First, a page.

from random import seed from random import randrange from csv import reader import pandas as pd def load_csv(filename): dataset = list() with open(filename, 'r') as file: csv_reader = reader(file) for row in csv_reader: if not row: continue dataset.append(row) return dataset def str_column_to_float(dataset, column): for row in dataset: row[column] = float(row[column]) def str_column_to_int(dataset, column): class_values = [row[column] for row in dataset] unique = set(class_values) lookup = dict() for i, value in enumerate(unique): lookup[value] = i for row in dataset: row[column] = lookup[row[column]] return lookup def cross_validation_split(dataset, n_folds): dataset_split = list() dataset_copy = list(dataset) fold_size = int(len(dataset) / n_folds) for i in range(n_folds): fold = list() while len(fold) &amp;amp;lt; fold_size: index = randrange(0, len(dataset_copy)) fold.append(dataset_copy.pop(index)) dataset_split.append(fold) return dataset_split def accuracy_metric(actual, predicted): correct = 0 for i in range(len(actual)): if actual[i] == predicted[i]: correct += 1 return correct / float(len(actual)) * 100.0 def evaluate_algorithm(dataset, algorithm, n_folds, *args): folds = cross_validation_split(dataset, n_folds) scores = list() for fold in folds: train_set = list(folds) train_set.remove(fold) train_set = sum(train_set, ) test_set = list() for row in fold: row_copy = list(row) test_set.append(row_copy) row_copy[-1] = None predicted = algorithm(train_set, test_set, *args) actual = [row[-1] for row in fold] accuracy = accuracy_metric(actual, predicted) scores.append(accuracy) return scores def predict(row, weights): activation = weights for i in range(len(row)-1): activation += weights[i + 1] * row[i] return 1.0 if activation&amp;gt;= 0.0 else 0.0 def train_weights(train, l_rate, n_epoch): weights = [0.0 for i in range(len(train))] for epoch in range(n_epoch): sum_error = 0.0 for row in train: prediction = predict(row, weights) error = row[-1] - prediction sum_error += error**2 weights = weights + l_rate * error for i in range(len(row)-1): weights[i + 1] = weights[i + 1] + l_rate * error * row[i] error_graph_data.append((epoch, sum_error)) if sum_error == 0: weights_zero_error.append(weights) return weights def perceptron(train, test, l_rate, n_epoch): predictions = list() weights = train_weights(train, l_rate, n_epoch) for row in test: prediction = predict(row, weights) predictions.append(prediction) return(predictions) seed(1) filename = 'sonar.all-data.csv' dataset = load_csv(filename) for i in range(len(dataset)-1): str_column_to_float(dataset, i) str_column_to_int(dataset, len(dataset)-1) n_folds = 3 l_rate = 0.04 n_epoch = 500 error_graph_data = list() weights_zero_error = list() scores = evaluate_algorithm(dataset, perceptron, n_folds, l_rate, n_epoch) df = pd.DataFrame(error_graph_data, columns=['epoch', 'error']) print('Scores: %s' % scores) print('Mean Accuracy: %.3f%%' % (sum(scores)/float(len(scores)))) error_plot = df['error'].plot(title = 'Perceptron for the detection of underwater mines \n' 'Mean accuracy: %.3f%%' % (sum(scores)/float(len(scores)))) error_plot.set_xlabel('epoch') error_plot.set_ylabel('error') error_plot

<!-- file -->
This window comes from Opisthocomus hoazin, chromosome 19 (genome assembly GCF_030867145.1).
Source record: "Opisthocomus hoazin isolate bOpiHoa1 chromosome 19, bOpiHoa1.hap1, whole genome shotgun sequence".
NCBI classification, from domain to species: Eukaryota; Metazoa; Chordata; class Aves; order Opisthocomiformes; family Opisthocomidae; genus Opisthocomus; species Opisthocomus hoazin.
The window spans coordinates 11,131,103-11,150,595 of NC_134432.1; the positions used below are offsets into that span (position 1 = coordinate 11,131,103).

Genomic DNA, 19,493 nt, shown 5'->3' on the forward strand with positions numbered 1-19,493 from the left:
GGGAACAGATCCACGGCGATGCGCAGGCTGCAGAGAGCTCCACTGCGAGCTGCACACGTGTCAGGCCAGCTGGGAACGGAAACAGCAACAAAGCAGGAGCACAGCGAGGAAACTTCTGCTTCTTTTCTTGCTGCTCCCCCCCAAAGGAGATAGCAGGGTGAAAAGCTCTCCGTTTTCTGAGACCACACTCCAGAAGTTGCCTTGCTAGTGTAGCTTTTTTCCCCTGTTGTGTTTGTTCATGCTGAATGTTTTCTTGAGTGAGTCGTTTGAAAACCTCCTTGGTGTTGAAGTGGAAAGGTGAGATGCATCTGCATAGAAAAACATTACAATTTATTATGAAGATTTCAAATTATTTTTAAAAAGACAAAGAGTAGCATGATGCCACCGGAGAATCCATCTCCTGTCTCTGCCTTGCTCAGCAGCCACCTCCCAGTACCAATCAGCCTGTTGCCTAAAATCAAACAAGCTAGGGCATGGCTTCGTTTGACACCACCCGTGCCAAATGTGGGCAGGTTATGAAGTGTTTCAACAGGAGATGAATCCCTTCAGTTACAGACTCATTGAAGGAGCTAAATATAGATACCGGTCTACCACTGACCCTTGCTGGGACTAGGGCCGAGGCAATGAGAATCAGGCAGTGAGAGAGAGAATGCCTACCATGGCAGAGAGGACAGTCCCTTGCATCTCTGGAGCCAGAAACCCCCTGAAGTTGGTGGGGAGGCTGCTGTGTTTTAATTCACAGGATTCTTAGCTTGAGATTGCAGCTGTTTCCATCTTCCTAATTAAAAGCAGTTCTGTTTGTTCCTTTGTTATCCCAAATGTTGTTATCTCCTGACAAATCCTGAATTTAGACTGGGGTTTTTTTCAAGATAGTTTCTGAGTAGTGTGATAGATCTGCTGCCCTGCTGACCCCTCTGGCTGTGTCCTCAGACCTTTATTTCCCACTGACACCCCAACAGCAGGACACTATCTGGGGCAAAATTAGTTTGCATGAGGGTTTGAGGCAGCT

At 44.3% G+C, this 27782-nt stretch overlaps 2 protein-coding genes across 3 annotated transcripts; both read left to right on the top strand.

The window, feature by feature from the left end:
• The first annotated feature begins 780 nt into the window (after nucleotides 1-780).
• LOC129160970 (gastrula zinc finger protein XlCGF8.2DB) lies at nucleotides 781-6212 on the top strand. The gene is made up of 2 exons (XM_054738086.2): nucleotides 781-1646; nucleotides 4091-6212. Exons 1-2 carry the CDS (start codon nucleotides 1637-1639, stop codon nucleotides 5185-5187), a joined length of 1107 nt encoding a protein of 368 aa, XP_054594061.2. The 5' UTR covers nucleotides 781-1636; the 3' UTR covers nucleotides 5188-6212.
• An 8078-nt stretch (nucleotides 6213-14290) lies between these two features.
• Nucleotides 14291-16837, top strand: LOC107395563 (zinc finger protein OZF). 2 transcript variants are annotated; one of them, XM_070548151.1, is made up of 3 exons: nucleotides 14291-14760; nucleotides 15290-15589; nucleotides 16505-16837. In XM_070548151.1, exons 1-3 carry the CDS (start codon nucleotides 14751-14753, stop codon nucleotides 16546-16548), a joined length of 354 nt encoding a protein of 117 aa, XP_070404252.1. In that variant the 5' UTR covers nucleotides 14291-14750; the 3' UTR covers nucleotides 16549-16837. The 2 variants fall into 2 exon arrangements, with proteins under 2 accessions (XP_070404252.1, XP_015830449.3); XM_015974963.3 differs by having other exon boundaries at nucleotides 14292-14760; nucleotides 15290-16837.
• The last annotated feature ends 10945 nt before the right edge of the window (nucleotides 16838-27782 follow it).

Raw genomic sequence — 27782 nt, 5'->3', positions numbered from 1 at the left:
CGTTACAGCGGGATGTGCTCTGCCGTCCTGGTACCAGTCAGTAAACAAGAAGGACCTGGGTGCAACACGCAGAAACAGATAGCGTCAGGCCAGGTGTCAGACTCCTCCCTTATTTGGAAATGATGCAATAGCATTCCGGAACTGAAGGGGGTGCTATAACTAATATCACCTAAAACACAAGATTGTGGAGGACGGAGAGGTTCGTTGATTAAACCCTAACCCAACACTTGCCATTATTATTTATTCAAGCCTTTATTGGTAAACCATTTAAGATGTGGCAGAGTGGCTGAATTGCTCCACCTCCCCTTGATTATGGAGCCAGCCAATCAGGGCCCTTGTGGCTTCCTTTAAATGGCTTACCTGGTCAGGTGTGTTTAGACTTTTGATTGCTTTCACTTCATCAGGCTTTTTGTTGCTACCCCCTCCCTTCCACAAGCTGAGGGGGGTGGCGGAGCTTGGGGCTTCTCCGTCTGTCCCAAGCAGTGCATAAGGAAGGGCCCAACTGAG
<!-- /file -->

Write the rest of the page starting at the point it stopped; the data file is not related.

Tweaking the parameters